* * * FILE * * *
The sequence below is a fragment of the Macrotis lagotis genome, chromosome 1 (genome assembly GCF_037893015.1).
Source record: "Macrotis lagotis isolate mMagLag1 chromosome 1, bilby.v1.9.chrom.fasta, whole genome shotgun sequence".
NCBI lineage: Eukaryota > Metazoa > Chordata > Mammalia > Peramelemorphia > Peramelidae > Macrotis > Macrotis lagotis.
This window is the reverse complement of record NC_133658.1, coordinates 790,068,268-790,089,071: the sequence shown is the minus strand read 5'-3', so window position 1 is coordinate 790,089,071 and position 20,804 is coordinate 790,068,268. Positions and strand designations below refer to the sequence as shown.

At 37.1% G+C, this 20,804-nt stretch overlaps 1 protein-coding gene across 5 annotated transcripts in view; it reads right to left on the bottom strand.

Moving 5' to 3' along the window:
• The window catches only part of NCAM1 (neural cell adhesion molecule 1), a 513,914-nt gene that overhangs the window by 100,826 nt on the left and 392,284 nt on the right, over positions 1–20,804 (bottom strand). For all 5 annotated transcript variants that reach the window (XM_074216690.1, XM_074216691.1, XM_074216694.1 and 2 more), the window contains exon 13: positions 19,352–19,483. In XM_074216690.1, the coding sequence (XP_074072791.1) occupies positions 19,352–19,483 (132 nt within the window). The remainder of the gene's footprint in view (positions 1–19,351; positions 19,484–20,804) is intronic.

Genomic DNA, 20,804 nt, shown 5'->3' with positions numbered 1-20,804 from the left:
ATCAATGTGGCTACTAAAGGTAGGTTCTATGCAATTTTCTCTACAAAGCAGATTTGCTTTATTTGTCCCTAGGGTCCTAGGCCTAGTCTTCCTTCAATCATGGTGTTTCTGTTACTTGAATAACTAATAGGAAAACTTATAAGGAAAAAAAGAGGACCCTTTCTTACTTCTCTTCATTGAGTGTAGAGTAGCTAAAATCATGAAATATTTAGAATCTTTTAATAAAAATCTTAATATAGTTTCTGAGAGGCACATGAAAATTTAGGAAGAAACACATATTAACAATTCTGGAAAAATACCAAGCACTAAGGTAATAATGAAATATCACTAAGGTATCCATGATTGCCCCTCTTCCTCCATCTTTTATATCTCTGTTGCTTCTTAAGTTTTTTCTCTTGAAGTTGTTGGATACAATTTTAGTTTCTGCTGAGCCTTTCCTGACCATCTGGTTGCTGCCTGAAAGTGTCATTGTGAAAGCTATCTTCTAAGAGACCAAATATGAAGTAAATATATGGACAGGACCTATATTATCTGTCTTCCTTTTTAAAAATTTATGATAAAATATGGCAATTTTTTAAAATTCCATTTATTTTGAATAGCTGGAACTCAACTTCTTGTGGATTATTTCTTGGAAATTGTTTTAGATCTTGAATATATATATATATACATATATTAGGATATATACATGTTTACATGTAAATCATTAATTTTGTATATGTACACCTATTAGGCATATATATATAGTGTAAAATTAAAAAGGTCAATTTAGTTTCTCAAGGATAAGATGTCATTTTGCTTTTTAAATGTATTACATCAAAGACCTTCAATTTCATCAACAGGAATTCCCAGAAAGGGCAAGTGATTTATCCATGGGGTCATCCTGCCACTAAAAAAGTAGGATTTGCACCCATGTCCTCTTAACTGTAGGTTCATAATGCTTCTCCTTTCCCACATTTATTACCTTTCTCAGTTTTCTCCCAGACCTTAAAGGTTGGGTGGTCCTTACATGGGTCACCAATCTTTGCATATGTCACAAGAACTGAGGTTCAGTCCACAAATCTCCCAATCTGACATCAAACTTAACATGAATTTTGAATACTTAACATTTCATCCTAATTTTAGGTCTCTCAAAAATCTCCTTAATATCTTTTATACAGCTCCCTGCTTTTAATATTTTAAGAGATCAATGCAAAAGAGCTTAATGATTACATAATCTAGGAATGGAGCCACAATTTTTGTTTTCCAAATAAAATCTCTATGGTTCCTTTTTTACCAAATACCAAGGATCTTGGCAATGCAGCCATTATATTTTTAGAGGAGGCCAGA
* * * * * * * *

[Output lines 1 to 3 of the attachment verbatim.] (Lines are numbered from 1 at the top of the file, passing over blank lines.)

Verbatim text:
The sequence below is a fragment of the Macrotis lagotis genome, chromosome 1 (genome assembly GCF_037893015.1).
Source record: "Macrotis lagotis isolate mMagLag1 chromosome 1, bilby.v1.9.chrom.fasta, whole genome shotgun sequence".
NCBI lineage: Eukaryota > Metazoa > Chordata > Mammalia > Peramelemorphia > Peramelidae > Macrotis > Macrotis lagotis.